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Old 09-04-2011, 07:11 PM   #196
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THE ROVING EYE
Why Gaddafi got a red card
By Pepe Escobar

Surveying the Libyan wasteland out of a cozy room crammed with wafer-thin LCDs in a Pyongyang palace, the Democratic People's Republic of Korea's Dear Leader, Kim Jong-il, must have been stunned as he contemplated Colonel Muammar Gaddafi's predicament.

"What a fool," the Dear Leader predictably murmurs. No wonder. He knows how The Big G virtually signed his death sentence that day in 2003 when he accepted the suggestion of his irrepressibly nasty offspring - all infatuated with Europe - to dump his weapons of mass destruction program and place the future of the regime in the hands of the North Atlantic Treaty Organization (NATO).

Granted, Saif al-Islam, Mutassim, Khamis and the rest of the


Gaddafi clan still couldn't tell the difference between partying hard in St Tropez and getting bombed by Mirages and Rafales. But Big G, wherever he is, in Sirte, in the central desert or in a silent caravan to Algeria, must be cursing them to eternity.

He thought he was a NATO partner. Now NATO wants to blow his head off. What kind of partnership is this?

The Sunni monarchical dictator in Bahrain stays; no "humanitarian" bombs over Manama, no price on his head. The House of Saud club of dictators stays; no "humanitarian" bombs over Riyadh, Dubai or Doha - no price on their Western-loving gilded heads. Even the Syrian dictator is getting a break - so far.

So the question, asked by many an Asia Times Online reader, is inevitable: what was the crucial red line crossed by Gaddafi that got him a red card?

'Revolution' made in France
There are enough red lines crossed by The Big G - and enough red cards - to turn this whole computer screen blood red.

Let's start with the basics. The Frogs did it. It's always worth repeating; this is a French war. The Americans don't even call it a war; it's a "kinetic action" or something. The "rebel" Transitional National Council" (TNC) is a French invention.

And yes - this is above all neo-Napoleonic President Nicolas Sarkozy's war. He's the George Clooney character in the movie (poor Clooney). Everybody else, from David of Arabia Cameron to Nobel Peace Prize winner and multiple war developer Barack Obama, are supporting actors.

As already reported by Asia Times Online, this war started in October 2010 when Gaddafi's chief of protocol, Nuri Mesmari, defected to Paris, was approached by French intelligence and for all practical purposes a military coup d'etat was concocted, involving defectors in Cyrenaica.

Sarko had a bag full of motives to exact revenge on The Big G.

French banks had told him that Gaddafi was about to transfer his billions of euros to Chinese banks. Thus Gaddafi could not by any means become an example to other Arab nations or sovereign funds.

French corporations told Sarko that Gaddafi had decided not to buy Rafale fighters anymore, and not to hire the French to build a nuclear plant; he was more concerned in investing in social services.

Energy giant Total wanted a much bigger piece of the Libyan energy cake - which was being largely eaten, on the European side, by Italy's ENI, especially because Premier Silvio "bunga bunga" Berlusconi, a certified Big G fan, had clinched a complex deal with Gaddafi.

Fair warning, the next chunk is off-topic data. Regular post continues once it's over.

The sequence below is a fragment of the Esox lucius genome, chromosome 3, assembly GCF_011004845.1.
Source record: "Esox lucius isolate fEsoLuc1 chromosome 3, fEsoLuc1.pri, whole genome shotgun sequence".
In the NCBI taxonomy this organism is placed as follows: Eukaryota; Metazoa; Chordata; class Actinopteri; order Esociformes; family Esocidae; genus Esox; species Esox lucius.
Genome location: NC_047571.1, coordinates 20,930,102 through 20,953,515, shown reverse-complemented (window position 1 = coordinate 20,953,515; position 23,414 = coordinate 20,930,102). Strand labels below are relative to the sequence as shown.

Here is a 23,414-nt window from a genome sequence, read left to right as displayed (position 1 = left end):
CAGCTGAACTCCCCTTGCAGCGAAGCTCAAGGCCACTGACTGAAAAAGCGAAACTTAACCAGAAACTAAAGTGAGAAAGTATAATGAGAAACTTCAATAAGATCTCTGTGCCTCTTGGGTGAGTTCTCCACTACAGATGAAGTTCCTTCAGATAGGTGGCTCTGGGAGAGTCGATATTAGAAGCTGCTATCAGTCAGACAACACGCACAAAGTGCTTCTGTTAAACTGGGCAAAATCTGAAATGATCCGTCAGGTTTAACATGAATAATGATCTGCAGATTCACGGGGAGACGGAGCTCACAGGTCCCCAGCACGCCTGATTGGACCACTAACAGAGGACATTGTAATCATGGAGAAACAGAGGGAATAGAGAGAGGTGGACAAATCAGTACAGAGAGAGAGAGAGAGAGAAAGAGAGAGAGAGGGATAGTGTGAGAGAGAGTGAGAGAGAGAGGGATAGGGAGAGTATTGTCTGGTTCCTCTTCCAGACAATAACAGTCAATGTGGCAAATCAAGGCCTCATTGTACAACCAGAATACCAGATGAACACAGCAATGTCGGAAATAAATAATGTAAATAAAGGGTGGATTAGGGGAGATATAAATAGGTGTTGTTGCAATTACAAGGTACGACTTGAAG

Thus the military coup was perfected in Paris until December; the first popular demonstrations in Cyrenaica in February - largely instigated by the plotters - were hijacked. The self-promoting philosopher Bernard Henri-Levy flew his white shirt over an open torso to Benghazi to meet the "rebels" and phone Sarkozy, virtually ordering him to recognize them in early March as legitimate (not that Sarko needed any encouragement).

The TNC was invented in Paris, but the United Nations also duly gobbled it up as the "legitimate" government of Libya - just as NATO did not have a UN mandate to go from a no-fly zone to indiscriminate "humanitarian" bombing, culminating with the current siege of Sirte.

The French and the British redacted what would become UN Resolution 1973. Washington merrily joined the party. The US State Department brokered a deal with the House of Saud through which the Saudis would guarantee an Arab League vote as a prelude for the UN resolution, and in exchange would be left alone to repress any pro-democracy protests in the Persian Gulf, as they did, savagely, in Bahrain.

The Gulf Cooperation Council (GCC - then transmuted into Gulf Counter-Revolution Club) also had tons of reasons to get rid of Gaddafi. The Saudis would love to accommodate a friendly emirate in northern Africa, especially by getting rid of the ultra-bad blood between Gaddafi and King Abdullah. The Emirates wanted a new place to invest and "develop". Qatar, very cozy with Sarko, wanted to make money - as in handling the new oil sales of the "legitimate" rebels.

United States Secretary of State Hillary Clinton may be very cozy with the House of Saud or the murderous al-Khalifas in Bahrain. But the State Department heavily blasted Gaddafi for his "increasingly nationalistic policies in the energy sector"; and also for "Libyanizing" the economy.

The Big G, a wily player, should have seen the writing on the wall. Since prime minister Mohammad Mossadegh was deposed essentially by the Central Intelligence Agency in Iran in 1953, the rule is that you don't antagonize globalized Big Oil. Not to mention the international financial/banking system - promoting subversive ideas such as turning your economy to the benefit of your local population.

If you're pro-your country you are automatically against those who rule - Western banks, mega-corporations, shady "investors" out to profit from whatever your country produces.

Gaddafi not only crossed all these red lines but he also tried to sneak out of the petrodollar; he tried to sell to Africa the idea of a unified currency, the gold dinar (most African countries supported it); he invested in a multibillion dollar project - the Great Man-Made River, a network of pipelines pumping fresh water from the desert to the Mediterranean coast - without genuflecting at the alter of the World Bank; he invested in social programs in poor, sub-Saharan countries; he financed the African Bank, thus allowing scores of nations to bypass, once again, the World Bank and especially the International Monetary Fund; he financed an African-wide telecom system that bypassed Western networks; he raised living standards in Libya. The list is endless.